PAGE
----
Published in USA Today
We need a National Flood Insurance Program that’s fair both to policyholders and to taxpayers. To that end, the National Association of Realtors® agrees that premiums should accurately reflect a property’s specific risk of flood.
What we oppose are dramatic and sudden premium hikes on homeowners who bought their home before they knew the true risk.
Homeowners and buyers depend on FEMA’s flood maps to determine the flood risk on a property based on what “zone” it’s in. Unfortunately, FEMA’s flood maps are often inaccurate and not reflective of true flood risk. The result is that some homeowners pay too much, while others pay too little.
That’s a problem.
At the same time, it can take decades to update the maps. As a result, it’s not uncommon for homeowners in a lower-risk zone to suddenly discover they’ve been mapped into a higher-risk zone, which means higher premiums.
Additionally, in communities across the country you’ll find homeowners who spent tens of thousands of dollars raising their property to mitigate flood risk, which protects them and their families as well as taxpayer dollars.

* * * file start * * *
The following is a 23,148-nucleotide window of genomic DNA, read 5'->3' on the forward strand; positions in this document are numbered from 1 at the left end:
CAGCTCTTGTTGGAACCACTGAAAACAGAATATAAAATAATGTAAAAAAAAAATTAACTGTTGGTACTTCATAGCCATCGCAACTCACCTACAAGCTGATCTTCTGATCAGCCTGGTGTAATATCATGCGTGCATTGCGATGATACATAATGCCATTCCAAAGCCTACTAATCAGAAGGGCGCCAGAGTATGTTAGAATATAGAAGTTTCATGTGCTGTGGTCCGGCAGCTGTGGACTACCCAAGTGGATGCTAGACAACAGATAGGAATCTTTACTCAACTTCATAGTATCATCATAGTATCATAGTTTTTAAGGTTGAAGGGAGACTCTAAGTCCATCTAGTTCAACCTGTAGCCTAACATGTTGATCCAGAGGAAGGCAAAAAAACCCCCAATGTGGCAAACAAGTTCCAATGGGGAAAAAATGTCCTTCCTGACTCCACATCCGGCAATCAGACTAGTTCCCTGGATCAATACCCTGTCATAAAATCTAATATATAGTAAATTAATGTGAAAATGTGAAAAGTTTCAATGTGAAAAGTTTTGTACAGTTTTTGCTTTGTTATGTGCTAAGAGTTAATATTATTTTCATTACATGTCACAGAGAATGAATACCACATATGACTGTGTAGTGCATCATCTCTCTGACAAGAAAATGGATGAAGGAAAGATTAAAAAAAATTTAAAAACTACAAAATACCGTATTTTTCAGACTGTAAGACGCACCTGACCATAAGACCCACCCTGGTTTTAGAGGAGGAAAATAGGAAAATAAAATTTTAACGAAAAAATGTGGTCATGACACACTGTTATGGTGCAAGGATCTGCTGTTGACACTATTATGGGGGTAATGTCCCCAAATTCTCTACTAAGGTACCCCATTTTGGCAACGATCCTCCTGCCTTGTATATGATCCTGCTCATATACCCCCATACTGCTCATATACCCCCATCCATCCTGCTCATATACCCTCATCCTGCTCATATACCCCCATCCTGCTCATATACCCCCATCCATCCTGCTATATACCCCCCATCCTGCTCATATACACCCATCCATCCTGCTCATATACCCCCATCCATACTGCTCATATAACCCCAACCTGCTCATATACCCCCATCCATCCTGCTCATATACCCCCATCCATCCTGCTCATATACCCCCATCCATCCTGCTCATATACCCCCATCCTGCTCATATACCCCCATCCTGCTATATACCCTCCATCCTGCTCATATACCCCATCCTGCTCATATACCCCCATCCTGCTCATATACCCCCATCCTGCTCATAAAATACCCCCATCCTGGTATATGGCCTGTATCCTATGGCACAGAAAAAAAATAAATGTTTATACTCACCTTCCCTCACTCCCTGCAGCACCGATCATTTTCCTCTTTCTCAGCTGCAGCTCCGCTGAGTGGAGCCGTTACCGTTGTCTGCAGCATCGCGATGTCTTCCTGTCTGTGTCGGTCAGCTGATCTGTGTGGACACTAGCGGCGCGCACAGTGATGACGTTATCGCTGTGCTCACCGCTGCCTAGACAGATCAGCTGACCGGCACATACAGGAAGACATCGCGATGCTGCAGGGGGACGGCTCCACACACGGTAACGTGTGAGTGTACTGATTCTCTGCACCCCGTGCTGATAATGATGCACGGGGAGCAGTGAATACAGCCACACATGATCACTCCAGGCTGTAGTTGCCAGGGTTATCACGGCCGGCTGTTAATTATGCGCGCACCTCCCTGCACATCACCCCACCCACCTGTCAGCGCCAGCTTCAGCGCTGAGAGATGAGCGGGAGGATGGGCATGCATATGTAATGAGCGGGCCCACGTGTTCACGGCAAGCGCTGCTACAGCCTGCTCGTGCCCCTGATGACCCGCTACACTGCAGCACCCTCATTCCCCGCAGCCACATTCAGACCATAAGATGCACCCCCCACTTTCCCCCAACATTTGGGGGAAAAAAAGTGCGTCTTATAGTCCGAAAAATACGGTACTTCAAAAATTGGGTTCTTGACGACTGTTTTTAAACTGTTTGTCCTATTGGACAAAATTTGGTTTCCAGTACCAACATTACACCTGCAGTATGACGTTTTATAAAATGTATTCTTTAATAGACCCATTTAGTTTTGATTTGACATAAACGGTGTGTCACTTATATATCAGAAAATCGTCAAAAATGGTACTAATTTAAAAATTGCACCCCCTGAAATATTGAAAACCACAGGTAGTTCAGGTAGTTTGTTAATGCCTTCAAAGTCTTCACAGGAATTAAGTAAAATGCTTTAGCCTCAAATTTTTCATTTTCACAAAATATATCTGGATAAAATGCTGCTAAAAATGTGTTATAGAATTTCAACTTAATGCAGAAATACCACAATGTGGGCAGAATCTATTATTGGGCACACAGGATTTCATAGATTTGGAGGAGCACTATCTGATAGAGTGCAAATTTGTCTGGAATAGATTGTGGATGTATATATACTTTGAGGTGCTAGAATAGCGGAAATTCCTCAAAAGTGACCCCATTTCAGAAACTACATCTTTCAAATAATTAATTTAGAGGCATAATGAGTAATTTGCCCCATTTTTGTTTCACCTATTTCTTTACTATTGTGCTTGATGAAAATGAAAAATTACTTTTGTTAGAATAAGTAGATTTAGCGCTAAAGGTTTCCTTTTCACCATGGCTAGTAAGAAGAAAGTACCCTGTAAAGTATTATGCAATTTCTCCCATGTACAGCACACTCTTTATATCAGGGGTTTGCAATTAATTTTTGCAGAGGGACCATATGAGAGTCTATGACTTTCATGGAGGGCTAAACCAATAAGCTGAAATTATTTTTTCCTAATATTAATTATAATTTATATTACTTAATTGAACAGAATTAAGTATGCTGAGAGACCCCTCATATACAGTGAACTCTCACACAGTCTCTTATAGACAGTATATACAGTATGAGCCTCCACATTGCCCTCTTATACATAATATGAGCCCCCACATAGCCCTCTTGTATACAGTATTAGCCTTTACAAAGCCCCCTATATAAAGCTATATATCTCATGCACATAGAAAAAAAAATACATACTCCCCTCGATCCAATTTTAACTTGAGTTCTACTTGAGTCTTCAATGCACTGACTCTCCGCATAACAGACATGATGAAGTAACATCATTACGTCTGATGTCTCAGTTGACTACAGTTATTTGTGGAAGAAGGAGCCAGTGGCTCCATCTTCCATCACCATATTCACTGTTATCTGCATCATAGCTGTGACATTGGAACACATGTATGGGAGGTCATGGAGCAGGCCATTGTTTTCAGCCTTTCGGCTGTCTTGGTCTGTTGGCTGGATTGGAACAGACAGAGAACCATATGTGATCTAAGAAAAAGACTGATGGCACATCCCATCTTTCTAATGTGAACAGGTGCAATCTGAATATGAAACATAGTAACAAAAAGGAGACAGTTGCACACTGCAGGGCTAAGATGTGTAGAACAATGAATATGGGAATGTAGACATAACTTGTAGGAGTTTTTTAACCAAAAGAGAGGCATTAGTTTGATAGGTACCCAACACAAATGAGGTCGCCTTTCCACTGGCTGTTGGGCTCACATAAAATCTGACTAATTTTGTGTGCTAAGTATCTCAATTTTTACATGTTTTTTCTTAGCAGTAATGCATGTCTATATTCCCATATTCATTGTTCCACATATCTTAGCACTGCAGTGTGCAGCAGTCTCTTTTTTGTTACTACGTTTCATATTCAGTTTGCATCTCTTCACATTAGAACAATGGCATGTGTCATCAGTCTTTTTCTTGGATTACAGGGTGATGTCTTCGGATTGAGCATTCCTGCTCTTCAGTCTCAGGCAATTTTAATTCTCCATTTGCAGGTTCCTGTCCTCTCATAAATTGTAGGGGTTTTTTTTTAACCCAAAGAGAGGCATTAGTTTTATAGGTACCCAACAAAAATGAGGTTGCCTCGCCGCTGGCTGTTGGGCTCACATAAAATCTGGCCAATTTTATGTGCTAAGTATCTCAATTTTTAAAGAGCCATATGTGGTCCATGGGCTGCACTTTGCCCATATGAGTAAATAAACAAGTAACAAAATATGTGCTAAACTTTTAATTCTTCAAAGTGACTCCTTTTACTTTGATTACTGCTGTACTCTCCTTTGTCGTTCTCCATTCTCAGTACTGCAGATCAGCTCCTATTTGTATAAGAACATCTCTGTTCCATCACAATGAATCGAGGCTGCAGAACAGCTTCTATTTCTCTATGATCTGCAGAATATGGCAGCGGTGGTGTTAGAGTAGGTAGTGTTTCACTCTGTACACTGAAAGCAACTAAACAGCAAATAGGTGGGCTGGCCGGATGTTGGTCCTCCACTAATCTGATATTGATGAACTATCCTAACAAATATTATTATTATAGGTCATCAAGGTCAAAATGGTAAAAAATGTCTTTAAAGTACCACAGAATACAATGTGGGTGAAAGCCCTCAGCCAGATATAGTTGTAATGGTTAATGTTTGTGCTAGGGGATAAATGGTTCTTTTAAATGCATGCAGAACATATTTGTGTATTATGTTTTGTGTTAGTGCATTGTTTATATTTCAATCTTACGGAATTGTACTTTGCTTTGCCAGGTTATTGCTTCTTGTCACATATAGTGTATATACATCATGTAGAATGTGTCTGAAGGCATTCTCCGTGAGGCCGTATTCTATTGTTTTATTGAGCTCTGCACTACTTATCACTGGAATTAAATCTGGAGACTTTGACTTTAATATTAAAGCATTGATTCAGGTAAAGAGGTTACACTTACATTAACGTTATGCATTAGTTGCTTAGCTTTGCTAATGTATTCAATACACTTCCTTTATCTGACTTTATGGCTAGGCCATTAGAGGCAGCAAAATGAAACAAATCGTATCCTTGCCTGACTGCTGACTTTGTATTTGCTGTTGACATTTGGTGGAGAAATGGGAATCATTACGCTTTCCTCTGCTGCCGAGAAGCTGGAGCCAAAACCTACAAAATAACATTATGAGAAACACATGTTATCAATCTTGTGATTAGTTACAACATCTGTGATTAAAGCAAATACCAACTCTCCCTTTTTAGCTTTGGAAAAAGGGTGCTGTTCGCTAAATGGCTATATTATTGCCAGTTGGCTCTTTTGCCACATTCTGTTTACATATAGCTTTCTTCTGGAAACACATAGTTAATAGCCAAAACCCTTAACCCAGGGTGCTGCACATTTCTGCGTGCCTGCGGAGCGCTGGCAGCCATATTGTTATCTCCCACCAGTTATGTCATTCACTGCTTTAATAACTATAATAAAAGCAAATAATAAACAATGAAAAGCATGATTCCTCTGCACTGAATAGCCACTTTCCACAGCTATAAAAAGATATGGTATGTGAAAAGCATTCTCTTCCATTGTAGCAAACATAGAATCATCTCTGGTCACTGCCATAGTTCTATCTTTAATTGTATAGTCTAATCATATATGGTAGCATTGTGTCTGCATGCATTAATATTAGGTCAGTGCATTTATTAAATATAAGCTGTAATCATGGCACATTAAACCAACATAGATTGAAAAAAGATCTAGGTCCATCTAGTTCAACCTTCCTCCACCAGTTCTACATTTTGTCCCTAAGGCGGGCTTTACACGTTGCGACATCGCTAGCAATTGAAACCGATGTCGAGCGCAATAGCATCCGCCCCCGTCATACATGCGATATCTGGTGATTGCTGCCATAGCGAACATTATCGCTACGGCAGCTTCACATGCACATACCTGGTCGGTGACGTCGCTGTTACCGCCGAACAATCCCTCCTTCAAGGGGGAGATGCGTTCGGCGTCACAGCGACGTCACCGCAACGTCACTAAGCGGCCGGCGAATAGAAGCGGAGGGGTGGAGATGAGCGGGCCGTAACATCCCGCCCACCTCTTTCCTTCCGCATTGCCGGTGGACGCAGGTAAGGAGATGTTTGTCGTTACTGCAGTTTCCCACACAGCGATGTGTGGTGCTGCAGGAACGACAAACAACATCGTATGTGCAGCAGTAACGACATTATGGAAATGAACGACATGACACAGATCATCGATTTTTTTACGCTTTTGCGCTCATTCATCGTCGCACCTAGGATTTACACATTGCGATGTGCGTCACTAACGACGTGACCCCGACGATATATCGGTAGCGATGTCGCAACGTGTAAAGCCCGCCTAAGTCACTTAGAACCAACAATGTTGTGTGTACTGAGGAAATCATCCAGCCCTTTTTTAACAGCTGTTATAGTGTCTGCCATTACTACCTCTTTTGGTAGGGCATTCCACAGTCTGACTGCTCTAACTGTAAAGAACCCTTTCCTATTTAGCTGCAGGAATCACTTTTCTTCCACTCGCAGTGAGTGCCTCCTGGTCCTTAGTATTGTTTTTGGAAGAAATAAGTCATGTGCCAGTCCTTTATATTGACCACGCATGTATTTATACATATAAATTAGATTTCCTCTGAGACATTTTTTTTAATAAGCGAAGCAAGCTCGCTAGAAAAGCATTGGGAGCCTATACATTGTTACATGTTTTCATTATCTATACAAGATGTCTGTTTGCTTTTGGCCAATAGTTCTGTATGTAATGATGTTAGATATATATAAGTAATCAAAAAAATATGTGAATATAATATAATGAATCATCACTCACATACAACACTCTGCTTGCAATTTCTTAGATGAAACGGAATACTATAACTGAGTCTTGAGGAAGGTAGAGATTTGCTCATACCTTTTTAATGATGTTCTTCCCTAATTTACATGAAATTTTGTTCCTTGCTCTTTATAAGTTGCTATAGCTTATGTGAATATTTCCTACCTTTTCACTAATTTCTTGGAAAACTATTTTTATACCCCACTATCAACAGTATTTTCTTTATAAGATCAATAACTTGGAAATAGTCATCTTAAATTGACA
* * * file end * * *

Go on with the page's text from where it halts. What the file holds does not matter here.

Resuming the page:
But imagine a homeowner who raises his property 2 feet to meet code, only to discover a few months later that FEMA updated its maps and now requires a 3-foot increase. With the stroke of a pen, the homeowner’s investment is wiped away.
Homeowners who make responsible decisions based on the best available information don’t deserve for their yearly premiums to rise to $10,000 or more overnight when FEMA updates a map.
Instead, rates should phase in gradually over time so homeowners have the opportunity to consider their options before reaching a “full risk” rate.
Realtors understand that homeowners will see premium increases in the years ahead. This is necessary to protect American taxpayers. We simply believe that those increases should be gradual, not sudden, and avoid punishing homeowners who take proactive steps to stay out of harm’s way.
It’s a matter of basic fairness.